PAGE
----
Oxycodone and acetaminophen pills. (Patrick Sison/AP)

The opioid crisis knows no bounds.

Our last Federal Insider column was about President Trump’s long-overdue opioid strategy, which was deemed “missing in action” at a House hearing last week, despite his declaration that the epidemic is a nationwide public health emergency. It kills more than 115 Americans a day.

Now, a Senate hearing will explore the growing opioid abuse among seniors, and a recent report pointed to border staffing shortages that facilitate drug smuggling.

“In 2016, one in three people with Medicare Part D (which covers prescription drugs) — 14.4 million beneficiaries — received an opioid prescription, 500,000 received high amounts of opioids, and 90,000 were at ‘serious risk’ of misuse or overdose according to the Department of Health and Human Services Office of Inspector General,” says a statement by the Senate Special Committee on Aging announcing Wednesday’s hearing. “The Substance Abuse and Mental Health Services Administration also reported that opioid misuse doubled between 2002 and 2014 among Americans ages 50 and older.”

Sen. Susan Collins (R-Maine), chairwoman of the committee, said it is a mistake to “perceive the face of opioid addiction as young … the epidemic, however, intersects just as much with older adults. … Nearly half of older Americans suffer from chronic pain, and the incidence increases with age.”

Many of the opioids fueling the epidemic are smuggled in through ports of entry, where understaffing is an issue. The striking increase in smuggled fentanyl, a synthetic opioid, was raised in a recent report by Democrats on the Senate Homeland Security and Governmental Affairs Committee.

“Port Officers are, in the majority of cases, the last line of defense in preventing illicit opioids from entering the United States,” the report says.

But there are holes in the defensive line.

“In a single year, the amount of fentanyl seized by CBP [Customs and Border Protection] more than doubled, from 564 pounds in 2016 to 1,370 pounds in 2017,” said the report, released by Sen. Claire McCaskill (Mo.), the top Democrat on the Homeland Security Committee. “85% of all CBP fentanyl seizures took place at ports of entry.”

The seizures demonstrate the magnitude of the opioid smuggling and the vigilance of the CBP officers. Looming problems posed by agency staffing shortages are described in two key paragraphs from the report:

“Staffing shortages at ports of entry may be compromising interdiction efforts. Ports of entry across the United States have 4,000 Port Officers less than the number needed to staff all ports of entry. Ports of entry in the San Diego and Tucson areas, which together accounted for 57% of all opioid seizures by Port Officers between 2016 and 2017, have required CBP to assign temporary staff details to fulfill staffing needs at those locations. The practice of temporary details has become so systemic over the past two fiscal years that CBP has named it ‘Operation Overflow.’

“The opioid epidemic places disproportionate demands on Port Officers relative to other border security law enforcement officers. In its proposed FY 2019 budget, the Administration proposes to dramatically increase staffing at Border Patrol and Immigration and Customs Enforcement, but add no additional officers at ports of entry. This prioritization of other border security enforcement components over Office of Field Operations ignores the important role that Port Officers play in stemming the opioid crisis.”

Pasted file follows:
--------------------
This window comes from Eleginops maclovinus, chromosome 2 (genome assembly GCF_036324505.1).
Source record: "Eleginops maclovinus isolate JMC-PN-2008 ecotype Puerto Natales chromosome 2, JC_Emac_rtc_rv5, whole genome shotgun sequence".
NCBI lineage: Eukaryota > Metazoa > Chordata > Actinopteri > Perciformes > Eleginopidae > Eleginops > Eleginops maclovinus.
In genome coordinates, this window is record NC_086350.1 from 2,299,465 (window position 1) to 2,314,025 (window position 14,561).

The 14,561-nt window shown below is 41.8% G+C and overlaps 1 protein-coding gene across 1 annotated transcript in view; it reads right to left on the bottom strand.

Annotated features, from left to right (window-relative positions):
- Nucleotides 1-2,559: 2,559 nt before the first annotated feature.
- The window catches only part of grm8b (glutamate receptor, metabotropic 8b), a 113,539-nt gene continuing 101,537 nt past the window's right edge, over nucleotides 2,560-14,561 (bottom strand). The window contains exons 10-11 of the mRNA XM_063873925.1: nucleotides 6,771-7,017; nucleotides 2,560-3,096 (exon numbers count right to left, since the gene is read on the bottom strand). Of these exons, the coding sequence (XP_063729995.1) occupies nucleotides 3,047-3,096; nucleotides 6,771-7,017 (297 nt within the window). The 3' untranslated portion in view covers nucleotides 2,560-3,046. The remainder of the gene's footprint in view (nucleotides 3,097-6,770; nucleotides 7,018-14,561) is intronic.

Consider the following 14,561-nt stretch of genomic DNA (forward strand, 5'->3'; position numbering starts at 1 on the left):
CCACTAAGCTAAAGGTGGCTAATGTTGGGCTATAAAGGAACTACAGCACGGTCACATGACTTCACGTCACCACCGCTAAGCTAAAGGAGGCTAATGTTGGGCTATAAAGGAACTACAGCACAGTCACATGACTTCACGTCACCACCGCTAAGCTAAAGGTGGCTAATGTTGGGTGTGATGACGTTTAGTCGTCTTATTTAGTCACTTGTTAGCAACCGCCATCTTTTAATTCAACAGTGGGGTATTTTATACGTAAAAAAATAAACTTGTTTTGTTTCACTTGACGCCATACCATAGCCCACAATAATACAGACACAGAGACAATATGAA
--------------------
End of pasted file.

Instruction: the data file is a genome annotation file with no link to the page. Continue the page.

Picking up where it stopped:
In response to the report, a CBP statement said staffing has increased at the six main international mail facilities by 20 percent during the past six months. “CBP has made significant investments and improvements in our drug detection, identification, and targeting capabilities. …” the agency said. “As an indicator of our efforts, we have intercepted more fentanyl so far this fiscal year than the entire previous fiscal year.”

The National Treasury Employees Union, which represents about 25,000 CBP officers, agriculture specialists and trade enforcement staffers, said the report “provides further evidence that the staffing crisis is harmful to our nation’s safety and security.”

While Marjorie Clifton, executive director of the Center for Safe Internet Pharmacies, says the report outlines the problem well, she believes it misses “a significant point in what causes the problem at the ports of entry.”

Noting the report’s finding that “there are more than five times as many fentanyl seizures at mail facilities than at land ports of entry,” Clifton said “that fact alone begs the question of why is fentanyl being sent through the international mail system. Staffing shortages was listed as a reason, but I believe one of the primary reasons is the lack of security measures that are currently being imposed on international posts.”

Because of inadequate security measures, Clifton said “CBP must sift through hundreds of thousands of inbound postal packages daily — probably contributing to the need for many of the officers mentioned in the report.”

Caren Kagan Evans, a North Potomac, Md., public relations executive, knows firsthand the horrors of opioids. Joshua, her 25-year-old son who is a recovering heroin addict, has been in and out of jail and rehab over the past decade. He has been clean nine months, but “I have no idea what the future holds,” Evans said. “One day at a time is a real thing.”

“Not increasing the number of agents at the ports of entry,” she added by email, “is an invitation to bring this poison (can’t think of a better word right now) into the country.”

Read more:

Trump’s opioid strategy ‘missing in action’ as 115 people die every day

Is DEA a bad guy in opioid addiction fight?

Veterans tell of medical marijuana use in defiance of backward federal policy

The color of heroin addiction — why war then, treatment now?